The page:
But here in Madison….I *never* listen to any of our local AM stations. It’s all conservative talk radio, or sports, save for the legendary WHA-AM, which these days is just a repeater for the WPR Ideas network.

  7. We have a good AM station (WILI-1400) in Willimantic. During the week Wayne Norman has a 7am-9am talk show I like to listen to. He brings on guests–usually local–to talk on a topic they’re experts at or are interesting for whatever reason. For example, he recently had a guy from UConn’s facilities dept. talk about the corpse flower that was in bloom–and stench! I’m very interested in the weather, and the host is a real weather nut who knows his stuff, so I enjoy listening to him and the meteorologist who does the forecasting doing 3 or 4 minute talk about the forecast each hour.

  8. I remember when I went to Husson College in Bangor, ME back in the 60’s, I just couldn’t wait until sunset so I could listen to my hometown stations. Bangor had 3 AM stations in those days, and one of them went off the air at sunset. WTIC, the 50,000 watter came in strong every night. But surprisingly WPOP and WDRC would have a strong signal on a clear night even though they were 5,000 watters. Some nights they struggled. Whether their signals patterns are still the same is something I am not sure of.

  9. Static is one of the “undesirable” certainties with the AM band. But, c’mon Geoff, as a meteorologist…what a plus. Yes…I can get a loop of the latest radar on my iPhone…but…it won’t tell me if the “blob” contains lightning…unless…I tune into AM and hear the distinctive “crackle” of distant lightning. So…you seldom tune into AM radio anymore? I’m disappointed. Regardless of the broadcast content (conservative talk the majority) I would think that an old DXer like yourself would find that passion still very much alive on a regular basis. Did we ~ or did we not DX on a Sunday night in Cleveland at your apartment back around 1974 to hear KFI in LA ??? That was a blast…and I can name that song in one beat.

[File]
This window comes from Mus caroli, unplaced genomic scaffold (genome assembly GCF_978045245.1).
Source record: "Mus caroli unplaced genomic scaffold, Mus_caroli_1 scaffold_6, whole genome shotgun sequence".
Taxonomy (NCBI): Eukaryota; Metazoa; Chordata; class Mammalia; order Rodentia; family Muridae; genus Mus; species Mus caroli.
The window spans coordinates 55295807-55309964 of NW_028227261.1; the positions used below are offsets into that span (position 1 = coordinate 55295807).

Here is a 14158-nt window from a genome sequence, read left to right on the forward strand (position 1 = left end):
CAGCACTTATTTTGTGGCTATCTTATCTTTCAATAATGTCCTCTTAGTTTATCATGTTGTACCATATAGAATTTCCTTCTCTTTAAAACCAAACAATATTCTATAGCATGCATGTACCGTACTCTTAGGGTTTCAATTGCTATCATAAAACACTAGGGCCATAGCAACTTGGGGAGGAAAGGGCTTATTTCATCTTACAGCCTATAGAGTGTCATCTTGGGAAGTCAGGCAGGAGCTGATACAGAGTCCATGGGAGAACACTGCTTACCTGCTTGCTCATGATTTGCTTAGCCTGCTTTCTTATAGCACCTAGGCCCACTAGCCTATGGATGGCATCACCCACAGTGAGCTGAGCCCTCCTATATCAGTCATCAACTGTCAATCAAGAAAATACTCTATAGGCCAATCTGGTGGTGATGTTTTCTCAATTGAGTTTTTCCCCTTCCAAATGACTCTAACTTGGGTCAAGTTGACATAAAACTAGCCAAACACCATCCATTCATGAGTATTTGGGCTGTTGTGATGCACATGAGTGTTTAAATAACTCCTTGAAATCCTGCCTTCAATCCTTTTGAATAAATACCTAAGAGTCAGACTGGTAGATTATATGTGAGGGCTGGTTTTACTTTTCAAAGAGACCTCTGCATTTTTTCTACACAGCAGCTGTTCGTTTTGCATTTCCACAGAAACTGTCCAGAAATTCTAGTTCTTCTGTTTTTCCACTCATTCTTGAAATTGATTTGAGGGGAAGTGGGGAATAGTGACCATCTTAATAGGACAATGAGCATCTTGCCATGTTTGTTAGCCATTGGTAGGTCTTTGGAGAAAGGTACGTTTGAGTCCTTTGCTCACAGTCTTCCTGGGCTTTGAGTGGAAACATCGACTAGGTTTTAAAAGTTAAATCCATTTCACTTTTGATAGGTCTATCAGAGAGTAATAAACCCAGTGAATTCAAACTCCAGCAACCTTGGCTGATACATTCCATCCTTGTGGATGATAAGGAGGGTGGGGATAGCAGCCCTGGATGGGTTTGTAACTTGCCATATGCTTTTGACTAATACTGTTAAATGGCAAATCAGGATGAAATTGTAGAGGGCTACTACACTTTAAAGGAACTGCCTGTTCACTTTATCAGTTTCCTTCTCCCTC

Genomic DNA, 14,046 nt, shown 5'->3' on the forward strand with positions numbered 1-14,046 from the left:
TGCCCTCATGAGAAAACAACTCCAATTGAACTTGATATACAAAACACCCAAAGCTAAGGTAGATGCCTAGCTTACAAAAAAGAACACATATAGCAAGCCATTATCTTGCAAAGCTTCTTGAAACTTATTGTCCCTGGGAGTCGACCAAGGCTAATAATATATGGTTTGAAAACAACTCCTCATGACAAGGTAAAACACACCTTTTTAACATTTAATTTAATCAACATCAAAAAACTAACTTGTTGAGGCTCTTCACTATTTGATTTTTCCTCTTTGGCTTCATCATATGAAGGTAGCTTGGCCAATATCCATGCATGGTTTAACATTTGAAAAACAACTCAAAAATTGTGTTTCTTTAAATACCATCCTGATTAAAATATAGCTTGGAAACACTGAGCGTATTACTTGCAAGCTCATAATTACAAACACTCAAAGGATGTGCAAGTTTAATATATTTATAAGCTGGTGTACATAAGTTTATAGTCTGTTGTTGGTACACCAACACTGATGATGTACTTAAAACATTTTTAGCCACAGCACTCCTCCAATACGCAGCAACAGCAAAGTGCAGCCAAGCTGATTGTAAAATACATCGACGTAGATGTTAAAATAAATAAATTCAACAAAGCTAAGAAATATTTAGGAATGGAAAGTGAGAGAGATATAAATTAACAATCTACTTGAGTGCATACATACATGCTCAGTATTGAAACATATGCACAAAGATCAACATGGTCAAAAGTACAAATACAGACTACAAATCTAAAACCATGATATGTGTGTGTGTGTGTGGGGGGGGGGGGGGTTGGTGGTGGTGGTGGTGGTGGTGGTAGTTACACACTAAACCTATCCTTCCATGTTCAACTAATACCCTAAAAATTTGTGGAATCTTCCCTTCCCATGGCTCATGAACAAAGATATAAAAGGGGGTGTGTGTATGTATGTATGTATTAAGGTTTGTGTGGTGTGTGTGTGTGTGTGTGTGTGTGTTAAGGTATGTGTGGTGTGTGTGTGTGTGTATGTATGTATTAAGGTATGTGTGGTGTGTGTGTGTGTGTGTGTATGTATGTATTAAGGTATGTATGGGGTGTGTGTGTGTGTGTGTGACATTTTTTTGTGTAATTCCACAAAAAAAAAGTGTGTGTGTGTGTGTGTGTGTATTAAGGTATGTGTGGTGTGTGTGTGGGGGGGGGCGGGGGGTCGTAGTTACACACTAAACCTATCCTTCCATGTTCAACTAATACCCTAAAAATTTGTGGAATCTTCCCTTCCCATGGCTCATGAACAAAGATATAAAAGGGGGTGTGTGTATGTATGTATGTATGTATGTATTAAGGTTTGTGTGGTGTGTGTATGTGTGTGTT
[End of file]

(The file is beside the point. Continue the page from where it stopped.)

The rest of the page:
Jim Buchanan

  10. I grew up with AM radio and remember its mass appeal back in the 60’s and 70’s. Locals like WICC and WNAB were the ones you tuned to for local news and music while the big league stations like WNBC and WABC did the heavy lifting as far as personality radio goes. Every section of the country had their biggies that stand out, be it WKBW, WLS, CKLW, KHJ, KRLA – you name it, everybody listened to AM radio. It made such an influence in my life that I ended up as chief engineer of one local AM station back in the 1980’s.

    Today AM radio needs to compete with all the entertainment mediums around, be it FM radio, internet streaming or iPod music players. There’s still nothing more thrilling (at least to me) than catching DX of an AM station from far away. Be it for nostalgia or for the sport of DX I still like AM.

    AM radio still offers something of value. Today I mostly listen to talk and consumer-advice programming on AM but still long to hear the music and personalities back from an era way before “shock jocks,” “F-bombs,” and satellite delivered monotone talk.

  11. Dan Ingram on WABC was the best. is airing a Dan Ingram special this weekend in celebration of Dan’s arrival at WABC 50 years ago.

Leave a Reply

Your email address will not be published. Required fields are marked *